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Traveling the world has its share of chaos in many forms. On that note, Taha, the Operations Manager for the Remote Year Marrakech City Team, advised our #RYCurie group to embrace the chaos of his home city. Not surprisingly, the experiences within that chaos make for great subject matter—the ultimate canvas for me as a food & travel photographer.
Marrakech, Morocco marked the first continent change on our #RYCurie itinerary. Fortunately, the thrill of a new country and temporary home for a month served as a good sort of chaos.
Anything worth doing good takes a little chaos.
Marrakech Airport, Marrakech, Morocco
Upon arrival at the Marrakech airport, our excitement about transitioning to another continent was palpable. North Africa’s sunshine, deserts and red-clay buildings contrasted greatly to Prague’s white winter and metropolitan architecture.
Remote Year Curie arrives in Marrakech airport full of excitement about calling a new continent home for the next month.
Blue skies seen through the whimsical ceiling art were a treat for this travel photographer.
Koutoubia Mosque, Marrakech, Morocco
The famous Koutoubia Mosque dominates the Marrakech skyline. It was built in the 12th century and stands 77 metres high. As the primary mosque in Marrakech, the misplacement of Koutoubia Mosque during its original construction was a big deal, enough so it got built a second time. The original mosque had to be corrected for being off center and not aligned with Mecca. The early-morning Muslim call to prayer rings out from Koutoubia’s minaret and is echoed by all the other mosques in Marrakech.
Koutoubia Mosque is the largest mosque in Marrakech.
The Spot coworking space, Marrakech, Morocco
One of the benefits of traveling with Remote Year is getting a city orientation when we arrive at each new city. At the coworking space, the local team provides us with a comprehensive overview of the city’s culture and hot spots. It’s great to have the potential chaos of being in an unfamiliar culture eased by the knowledgeable local team.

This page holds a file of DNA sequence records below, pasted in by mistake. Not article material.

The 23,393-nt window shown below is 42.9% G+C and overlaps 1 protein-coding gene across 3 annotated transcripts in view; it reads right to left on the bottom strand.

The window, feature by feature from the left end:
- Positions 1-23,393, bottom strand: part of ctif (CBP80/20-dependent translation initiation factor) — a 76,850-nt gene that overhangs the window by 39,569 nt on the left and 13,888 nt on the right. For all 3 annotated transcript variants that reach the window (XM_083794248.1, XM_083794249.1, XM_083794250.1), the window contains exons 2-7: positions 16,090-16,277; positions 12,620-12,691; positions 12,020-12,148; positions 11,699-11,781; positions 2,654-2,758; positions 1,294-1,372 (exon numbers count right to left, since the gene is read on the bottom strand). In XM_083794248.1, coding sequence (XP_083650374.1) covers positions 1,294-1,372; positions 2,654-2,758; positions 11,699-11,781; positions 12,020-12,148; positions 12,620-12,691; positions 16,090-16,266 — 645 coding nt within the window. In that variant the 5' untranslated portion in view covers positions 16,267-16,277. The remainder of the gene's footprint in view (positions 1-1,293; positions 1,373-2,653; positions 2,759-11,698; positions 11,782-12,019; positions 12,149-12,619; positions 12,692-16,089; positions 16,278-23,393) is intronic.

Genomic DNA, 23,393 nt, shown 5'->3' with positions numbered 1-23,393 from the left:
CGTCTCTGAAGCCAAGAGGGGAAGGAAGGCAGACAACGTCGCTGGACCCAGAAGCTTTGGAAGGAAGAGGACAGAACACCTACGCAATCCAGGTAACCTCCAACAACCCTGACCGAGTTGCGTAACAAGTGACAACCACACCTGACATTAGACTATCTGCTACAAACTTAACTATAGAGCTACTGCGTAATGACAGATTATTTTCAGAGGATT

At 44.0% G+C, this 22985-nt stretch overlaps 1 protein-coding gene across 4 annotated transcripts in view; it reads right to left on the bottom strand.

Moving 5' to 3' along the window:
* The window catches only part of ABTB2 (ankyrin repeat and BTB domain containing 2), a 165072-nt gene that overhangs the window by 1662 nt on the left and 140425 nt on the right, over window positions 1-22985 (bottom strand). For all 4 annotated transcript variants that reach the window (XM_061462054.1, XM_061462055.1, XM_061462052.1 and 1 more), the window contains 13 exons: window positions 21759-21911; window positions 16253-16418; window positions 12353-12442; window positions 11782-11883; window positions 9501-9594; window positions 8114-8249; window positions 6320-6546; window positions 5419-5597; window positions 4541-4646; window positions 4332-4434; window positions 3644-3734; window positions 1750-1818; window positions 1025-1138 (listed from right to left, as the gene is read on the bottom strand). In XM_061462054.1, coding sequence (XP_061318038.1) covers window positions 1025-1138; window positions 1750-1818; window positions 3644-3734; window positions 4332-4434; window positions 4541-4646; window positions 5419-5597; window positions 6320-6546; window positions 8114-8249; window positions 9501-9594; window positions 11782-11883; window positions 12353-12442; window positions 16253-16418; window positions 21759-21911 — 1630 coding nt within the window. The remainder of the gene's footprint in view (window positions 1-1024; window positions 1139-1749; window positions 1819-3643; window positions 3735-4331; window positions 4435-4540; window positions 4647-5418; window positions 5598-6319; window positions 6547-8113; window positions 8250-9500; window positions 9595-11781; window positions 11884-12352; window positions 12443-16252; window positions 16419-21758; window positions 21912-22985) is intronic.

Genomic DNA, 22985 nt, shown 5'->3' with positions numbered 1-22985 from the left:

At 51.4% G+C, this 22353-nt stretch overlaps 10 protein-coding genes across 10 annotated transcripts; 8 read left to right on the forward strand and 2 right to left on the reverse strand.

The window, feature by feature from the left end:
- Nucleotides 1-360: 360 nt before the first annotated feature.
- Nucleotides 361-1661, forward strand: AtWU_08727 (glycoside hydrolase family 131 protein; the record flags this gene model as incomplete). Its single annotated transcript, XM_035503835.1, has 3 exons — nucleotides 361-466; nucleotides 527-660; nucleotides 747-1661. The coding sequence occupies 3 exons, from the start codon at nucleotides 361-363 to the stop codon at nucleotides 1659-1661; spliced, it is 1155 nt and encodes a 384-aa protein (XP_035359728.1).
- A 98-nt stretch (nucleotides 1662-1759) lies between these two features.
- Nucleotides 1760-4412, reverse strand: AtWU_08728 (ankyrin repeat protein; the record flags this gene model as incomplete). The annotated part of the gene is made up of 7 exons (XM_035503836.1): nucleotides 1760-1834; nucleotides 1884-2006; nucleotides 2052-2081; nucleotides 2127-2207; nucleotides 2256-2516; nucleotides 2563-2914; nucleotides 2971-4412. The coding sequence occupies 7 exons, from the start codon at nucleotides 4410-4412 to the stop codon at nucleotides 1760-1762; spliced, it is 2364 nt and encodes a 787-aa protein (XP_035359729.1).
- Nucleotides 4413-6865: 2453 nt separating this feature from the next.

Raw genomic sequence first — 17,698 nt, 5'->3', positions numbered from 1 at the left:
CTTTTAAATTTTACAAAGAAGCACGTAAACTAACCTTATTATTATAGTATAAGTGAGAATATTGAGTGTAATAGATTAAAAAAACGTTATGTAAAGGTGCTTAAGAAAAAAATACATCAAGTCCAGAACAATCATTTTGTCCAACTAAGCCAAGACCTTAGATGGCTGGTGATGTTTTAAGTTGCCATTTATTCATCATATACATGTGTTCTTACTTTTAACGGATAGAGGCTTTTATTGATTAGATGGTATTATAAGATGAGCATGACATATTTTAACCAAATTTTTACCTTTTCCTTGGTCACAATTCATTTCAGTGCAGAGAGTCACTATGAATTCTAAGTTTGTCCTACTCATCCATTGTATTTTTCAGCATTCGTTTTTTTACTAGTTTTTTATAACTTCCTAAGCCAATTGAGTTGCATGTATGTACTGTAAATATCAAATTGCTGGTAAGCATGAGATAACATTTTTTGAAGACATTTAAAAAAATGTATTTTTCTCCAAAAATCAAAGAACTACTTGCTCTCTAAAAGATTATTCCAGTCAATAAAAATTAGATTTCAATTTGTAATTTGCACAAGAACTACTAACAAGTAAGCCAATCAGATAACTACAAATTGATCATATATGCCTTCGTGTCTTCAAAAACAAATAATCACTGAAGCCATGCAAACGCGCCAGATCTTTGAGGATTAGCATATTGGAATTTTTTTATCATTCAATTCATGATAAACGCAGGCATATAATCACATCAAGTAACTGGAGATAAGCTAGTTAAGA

It’s so great to have access to a coworking office with outdoor working space.
Jardin Majorelle, Marrakech, Morocco
A vast palm grove that became an artist’s studio and garden, Jardin Majorelle was actually abandoned after its first owner, Jacques Majorelle, passed in 1962. Later in 1980, Yves Saint Laurent and Pierre Bergé acquired the grounds and restored them. Saint Laurent credited the gardens as inspirational, and seeing a selection of his original creations at the YSL Museum totally changed my perception about high fashion—for the better. Today, a memorial for the fashion designer graces the garden which is maintained by The Foundation Jardin Majorelle. Within the grounds a Berber Museum also welcomes guests to ooh and awe over the ancient tools, jewelry and clothing of the indigenous North African people.
Part of Yves Saint Laurent’s villa.
I was delighted to have a flowing red dress spontaneously appear in the space of this photo, a textured detail shot taken in Jardin Majorelle. (It was a packed garden that day, filled with fashionistas getting their Instagram shots, so I decided to focus on detail shots.)